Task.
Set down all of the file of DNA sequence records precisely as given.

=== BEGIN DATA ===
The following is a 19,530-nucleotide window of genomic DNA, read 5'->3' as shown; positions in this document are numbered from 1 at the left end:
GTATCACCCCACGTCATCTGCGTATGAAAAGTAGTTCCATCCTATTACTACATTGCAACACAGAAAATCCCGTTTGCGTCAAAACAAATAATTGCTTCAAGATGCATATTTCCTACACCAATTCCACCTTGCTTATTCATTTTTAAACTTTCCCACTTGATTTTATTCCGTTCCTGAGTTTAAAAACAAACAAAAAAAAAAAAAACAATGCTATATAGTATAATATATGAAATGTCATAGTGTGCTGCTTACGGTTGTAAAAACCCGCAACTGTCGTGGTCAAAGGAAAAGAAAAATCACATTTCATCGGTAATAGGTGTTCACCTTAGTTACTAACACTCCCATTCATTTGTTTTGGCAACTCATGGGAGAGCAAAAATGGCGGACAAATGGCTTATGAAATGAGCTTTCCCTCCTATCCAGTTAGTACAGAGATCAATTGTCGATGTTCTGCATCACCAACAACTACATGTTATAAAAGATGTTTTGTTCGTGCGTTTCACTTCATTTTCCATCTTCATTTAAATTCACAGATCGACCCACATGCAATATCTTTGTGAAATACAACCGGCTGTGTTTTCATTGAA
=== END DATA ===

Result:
The following is a 19,530-nucleotide window of genomic DNA, read 5'->3' as shown; positions in this document are numbered from 1 at the left end:
GTATCACCCCACGTCATCTGCGTATGAAAAGTAGTTCCATCCTATTACTACATTGCAACACAGAAAATCCCGTTTGCGTCAAAACAAATAATTGCTTCAAGATGCATATTTCCTACACCAATTCCACCTTGCTTATTCATTTTTAAACTTTCCCACTTGATTTTATTCCGTTCCTGAGTTTAAAAACAAACAAAAAAAAAAAAAACAATGCTATATAGTATAATATATGAAATGTCATAGTGTGCTGCTTACGGTTGTAAAAACCCGCAACTGTCGTGGTCAAAGGAAAAGAAAAATCACATTTCATCGGTAATAGGTGTTCACCTTAGTTACTAACACTCCCATTCATTTGTTTTGGCAACTCATGGGAGAGCAAAAATGGCGGACAAATGGCTTATGAAATGAGCTTTCCCTCCTATCCAGTTAGTACAGAGATCAATTGTCGATGTTCTGCATCACCAACAACTACATGTTATAAAAGATGTTTTGTTCGTGCGTTTCACTTCATTTTCCATCTTCATTTAAATTCACAGATCGACCCACATGCAATATCTTTGTGAAATACAACCGGCTGTGTTTTCATTGAA